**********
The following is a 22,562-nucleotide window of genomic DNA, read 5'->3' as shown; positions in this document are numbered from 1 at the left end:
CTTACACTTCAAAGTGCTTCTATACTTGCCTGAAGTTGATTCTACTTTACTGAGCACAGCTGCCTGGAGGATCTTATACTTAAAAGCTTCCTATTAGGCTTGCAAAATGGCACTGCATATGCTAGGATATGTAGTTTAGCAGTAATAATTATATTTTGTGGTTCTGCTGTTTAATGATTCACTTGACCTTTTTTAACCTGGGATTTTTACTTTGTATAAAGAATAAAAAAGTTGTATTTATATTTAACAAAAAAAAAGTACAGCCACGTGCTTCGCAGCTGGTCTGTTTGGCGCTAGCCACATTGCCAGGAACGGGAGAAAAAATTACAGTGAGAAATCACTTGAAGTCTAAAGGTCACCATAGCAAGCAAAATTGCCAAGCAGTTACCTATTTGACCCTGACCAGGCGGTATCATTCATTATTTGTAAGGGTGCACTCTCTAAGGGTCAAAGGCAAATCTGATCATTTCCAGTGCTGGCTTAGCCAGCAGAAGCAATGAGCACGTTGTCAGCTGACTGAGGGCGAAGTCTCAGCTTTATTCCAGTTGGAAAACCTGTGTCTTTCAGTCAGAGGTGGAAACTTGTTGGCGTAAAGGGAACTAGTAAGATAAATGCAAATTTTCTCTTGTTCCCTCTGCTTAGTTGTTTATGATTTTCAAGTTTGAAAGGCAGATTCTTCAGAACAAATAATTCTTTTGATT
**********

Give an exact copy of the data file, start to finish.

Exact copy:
The following is a 22,562-nucleotide window of genomic DNA, read 5'->3' as shown; positions in this document are numbered from 1 at the left end:
CTTACACTTCAAAGTGCTTCTATACTTGCCTGAAGTTGATTCTACTTTACTGAGCACAGCTGCCTGGAGGATCTTATACTTAAAAGCTTCCTATTAGGCTTGCAAAATGGCACTGCATATGCTAGGATATGTAGTTTAGCAGTAATAATTATATTTTGTGGTTCTGCTGTTTAATGATTCACTTGACCTTTTTTAACCTGGGATTTTTACTTTGTATAAAGAATAAAAAAGTTGTATTTATATTTAACAAAAAAAAAGTACAGCCACGTGCTTCGCAGCTGGTCTGTTTGGCGCTAGCCACATTGCCAGGAACGGGAGAAAAAATTACAGTGAGAAATCACTTGAAGTCTAAAGGTCACCATAGCAAGCAAAATTGCCAAGCAGTTACCTATTTGACCCTGACCAGGCGGTATCATTCATTATTTGTAAGGGTGCACTCTCTAAGGGTCAAAGGCAAATCTGATCATTTCCAGTGCTGGCTTAGCCAGCAGAAGCAATGAGCACGTTGTCAGCTGACTGAGGGCGAAGTCTCAGCTTTATTCCAGTTGGAAAACCTGTGTCTTTCAGTCAGAGGTGGAAACTTGTTGGCGTAAAGGGAACTAGTAAGATAAATGCAAATTTTCTCTTGTTCCCTCTGCTTAGTTGTTTATGATTTTCAAGTTTGAAAGGCAGATTCTTCAGAACAAATAATTCTTTTGATT